Until about a decade ago, space was a place for government programs and large armies. The costs were too high for other players.
But factors such as miniaturization and the availability of off-the-shelf technologies have dramatically reduced these costs. The same goes for the entry of private launch companies.
In 2000, putting a satellite into orbit cost $25,000 per kilogram. Now, depending on the rocket carrying the payload, it could be as little as $4,000.
“The cost of technology and the cost of launch have gone down,” Christie said.
It created opportunities.
In 2011, Stéphane Germain realized that growing concerns about greenhouse gas emissions would create a demand to measure them, which can best be done from space. Today, his company GHGSat has six satellites in orbit, with four more planned over the next year. They are able to measure gases such as methane with unprecedented resolution for emitting companies and investors wishing to quantify their risk.
“Miniaturization got to the point where you could do something useful with a very small satellite,” Germain said. “We were looking for this opportunity (and) it ended up being GHG emissions.”
It is an aspect of the spatial economy. Another is building infrastructure.
In November, Canadensys Aerospace Corporation announced that it would build a lunar rover for NASA’s next lunar mission. A few weeks earlier, MDA Ltd., which also operates satellites, announced the second sale of its Canadarm technology to a company building a private space station.
The significance of these sales goes well beyond their monetary value, said MDA CEO Mike Greenley. They put Canada where the puck is going.
“There are opportunities to invest in lunar infrastructure,” Greenley said — communications networks, electric vehicles and even space mining.
“There is a combination of new areas.”
Canada’s long history in space — it was the third country to launch a satellite — has also given it recognized expertise in techniques such as Synthetic Aperture Radar, which allows satellites to look through clouds or night with amazing precision.
All of this adds up to an industry worth about $5.5 billion a year that employs about 23,000 highly skilled Canadians, according to the latest report from the Canadian Space Agency.
But this is only a small slice of the global pie.
European research agency Euroconsult has pegged the total value of the space economy – rocket launchers, satellite communications and Earth observation – at around $500 billion in 2021. By 2030, Euroconsult says it will reach 860 billion dollars.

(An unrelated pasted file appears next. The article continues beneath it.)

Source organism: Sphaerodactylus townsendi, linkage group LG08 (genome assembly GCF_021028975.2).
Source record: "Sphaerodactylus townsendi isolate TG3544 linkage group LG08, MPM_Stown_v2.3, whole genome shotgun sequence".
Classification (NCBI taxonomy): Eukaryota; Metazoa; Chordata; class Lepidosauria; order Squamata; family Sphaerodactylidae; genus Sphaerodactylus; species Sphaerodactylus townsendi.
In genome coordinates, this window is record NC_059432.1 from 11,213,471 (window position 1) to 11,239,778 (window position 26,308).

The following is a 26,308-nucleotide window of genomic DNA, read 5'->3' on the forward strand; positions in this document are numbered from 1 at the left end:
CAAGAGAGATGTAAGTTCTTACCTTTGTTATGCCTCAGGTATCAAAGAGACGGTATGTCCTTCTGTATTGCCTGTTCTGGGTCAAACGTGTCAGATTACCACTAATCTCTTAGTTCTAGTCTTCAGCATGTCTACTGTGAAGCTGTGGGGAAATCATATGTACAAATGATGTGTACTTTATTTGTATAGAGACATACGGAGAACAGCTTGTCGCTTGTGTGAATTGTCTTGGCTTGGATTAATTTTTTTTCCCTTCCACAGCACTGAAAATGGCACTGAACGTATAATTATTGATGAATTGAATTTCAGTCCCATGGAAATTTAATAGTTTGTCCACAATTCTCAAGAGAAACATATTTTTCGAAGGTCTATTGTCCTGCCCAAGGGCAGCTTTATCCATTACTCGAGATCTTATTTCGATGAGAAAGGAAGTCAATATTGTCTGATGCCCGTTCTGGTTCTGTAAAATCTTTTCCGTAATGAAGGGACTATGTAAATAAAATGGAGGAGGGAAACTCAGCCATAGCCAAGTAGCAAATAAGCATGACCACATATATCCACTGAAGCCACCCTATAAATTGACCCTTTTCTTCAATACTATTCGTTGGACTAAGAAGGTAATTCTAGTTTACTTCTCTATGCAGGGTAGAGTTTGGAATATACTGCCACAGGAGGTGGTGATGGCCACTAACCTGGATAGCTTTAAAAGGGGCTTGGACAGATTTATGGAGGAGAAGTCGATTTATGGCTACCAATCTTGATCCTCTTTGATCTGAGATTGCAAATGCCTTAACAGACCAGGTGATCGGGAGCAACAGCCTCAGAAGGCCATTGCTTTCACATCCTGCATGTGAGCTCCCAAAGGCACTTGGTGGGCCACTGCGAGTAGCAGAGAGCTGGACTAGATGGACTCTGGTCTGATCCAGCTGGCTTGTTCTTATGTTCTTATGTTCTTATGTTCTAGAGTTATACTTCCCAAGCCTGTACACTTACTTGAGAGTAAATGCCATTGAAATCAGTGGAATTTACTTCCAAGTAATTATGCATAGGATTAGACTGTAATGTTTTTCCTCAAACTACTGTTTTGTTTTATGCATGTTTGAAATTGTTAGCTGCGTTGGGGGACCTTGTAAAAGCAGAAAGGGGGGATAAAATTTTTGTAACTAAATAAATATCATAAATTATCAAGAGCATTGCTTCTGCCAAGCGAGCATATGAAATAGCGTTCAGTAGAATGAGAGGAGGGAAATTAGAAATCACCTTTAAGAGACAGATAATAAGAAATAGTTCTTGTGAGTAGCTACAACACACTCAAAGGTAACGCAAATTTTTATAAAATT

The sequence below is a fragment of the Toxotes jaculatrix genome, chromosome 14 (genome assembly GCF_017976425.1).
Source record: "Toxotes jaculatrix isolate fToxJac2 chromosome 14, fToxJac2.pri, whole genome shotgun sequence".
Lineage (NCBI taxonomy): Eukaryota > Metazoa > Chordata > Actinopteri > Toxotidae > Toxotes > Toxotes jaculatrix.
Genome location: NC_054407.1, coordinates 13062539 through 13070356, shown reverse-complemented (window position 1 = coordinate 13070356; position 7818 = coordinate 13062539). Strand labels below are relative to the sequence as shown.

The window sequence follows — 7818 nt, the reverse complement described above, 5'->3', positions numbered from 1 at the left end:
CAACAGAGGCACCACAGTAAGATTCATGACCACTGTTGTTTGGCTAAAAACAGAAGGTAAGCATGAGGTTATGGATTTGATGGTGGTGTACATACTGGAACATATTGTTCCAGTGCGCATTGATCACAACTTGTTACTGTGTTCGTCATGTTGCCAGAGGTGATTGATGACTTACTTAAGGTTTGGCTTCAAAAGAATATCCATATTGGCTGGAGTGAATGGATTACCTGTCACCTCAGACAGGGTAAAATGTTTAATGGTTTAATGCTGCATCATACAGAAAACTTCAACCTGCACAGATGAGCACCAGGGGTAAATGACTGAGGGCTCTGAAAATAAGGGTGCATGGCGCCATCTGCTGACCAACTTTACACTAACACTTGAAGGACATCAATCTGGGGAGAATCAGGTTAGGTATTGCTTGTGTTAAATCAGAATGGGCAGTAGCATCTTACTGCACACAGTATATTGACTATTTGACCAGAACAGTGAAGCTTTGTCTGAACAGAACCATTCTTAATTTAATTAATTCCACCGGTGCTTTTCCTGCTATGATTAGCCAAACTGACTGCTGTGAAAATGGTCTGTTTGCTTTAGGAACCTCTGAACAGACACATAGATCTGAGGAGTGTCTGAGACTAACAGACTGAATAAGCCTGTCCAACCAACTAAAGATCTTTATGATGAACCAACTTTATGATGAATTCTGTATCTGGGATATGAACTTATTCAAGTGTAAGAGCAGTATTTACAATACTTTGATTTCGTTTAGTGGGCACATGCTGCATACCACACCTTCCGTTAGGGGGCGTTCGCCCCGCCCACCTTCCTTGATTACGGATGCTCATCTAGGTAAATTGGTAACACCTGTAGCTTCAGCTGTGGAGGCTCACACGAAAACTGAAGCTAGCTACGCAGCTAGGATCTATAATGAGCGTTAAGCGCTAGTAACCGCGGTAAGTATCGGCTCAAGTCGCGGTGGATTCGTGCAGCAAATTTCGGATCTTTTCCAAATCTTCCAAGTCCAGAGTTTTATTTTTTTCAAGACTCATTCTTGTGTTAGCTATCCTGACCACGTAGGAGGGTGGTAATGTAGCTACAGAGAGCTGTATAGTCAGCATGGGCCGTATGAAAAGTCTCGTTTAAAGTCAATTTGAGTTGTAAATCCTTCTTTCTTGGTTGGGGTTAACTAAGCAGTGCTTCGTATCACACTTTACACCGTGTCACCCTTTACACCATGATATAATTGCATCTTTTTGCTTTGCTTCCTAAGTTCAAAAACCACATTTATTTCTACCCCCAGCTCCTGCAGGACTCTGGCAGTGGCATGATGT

If Canada wants a slice, it will have to sharpen its knife, said Ryan Anderson of the Canadian Space Society, a grassroots organization that promotes space and space education.
“Canada has lost its step in terms of market share,” he said. “We are victims of our own success.
While the country’s space economy is good at spawning promising startups, not enough of them are finding ways to scale, Anderson said. It is the fault of the government and the investment community, he said.
“Canada is not as brave or risky as other investment pools,” Anderson said.
“Canada is starting to fall a little behind.
Greenley said that when the International Space Station was the big game in town, five space agencies were involved. Now, he said, 21 countries are participating in NASA’s Artemis program to the Moon.
He cites the Euroconsult report which concludes that Canada’s share of the global space budget is half of what it was before.
“A lot of countries want to participate,” he said. “We have to keep pace with the rest of the world.”
Countries like the United States and the United Kingdom have a high-level body to ensure that the interests of the space economy remain at the forefront. Many Canadian industry members say this country needs the same thing.
“Someone needs to get the key decision makers in Ottawa to understand the importance of space,” Greenley said. “At the end of the day, it’s a business environment, but the government has a role to play.”
Christie said the federal government needs to take a much more coherent interest in space. Canada must go beyond funding individual projects and develop a comprehensive plan for the industry.
“The federal government doesn’t invest as much in the space industry as it gets in return,” he said. “Canadian support for space is well in the middle of the pack.
After all, he says, there is a tradition to uphold. Canada has been a leader in space for decades.
“We should be spending a lot more time on a hard-won position.”
This report from The Canadian Press was first published on December 11, 2022.
Bob Weber, The Canadian Press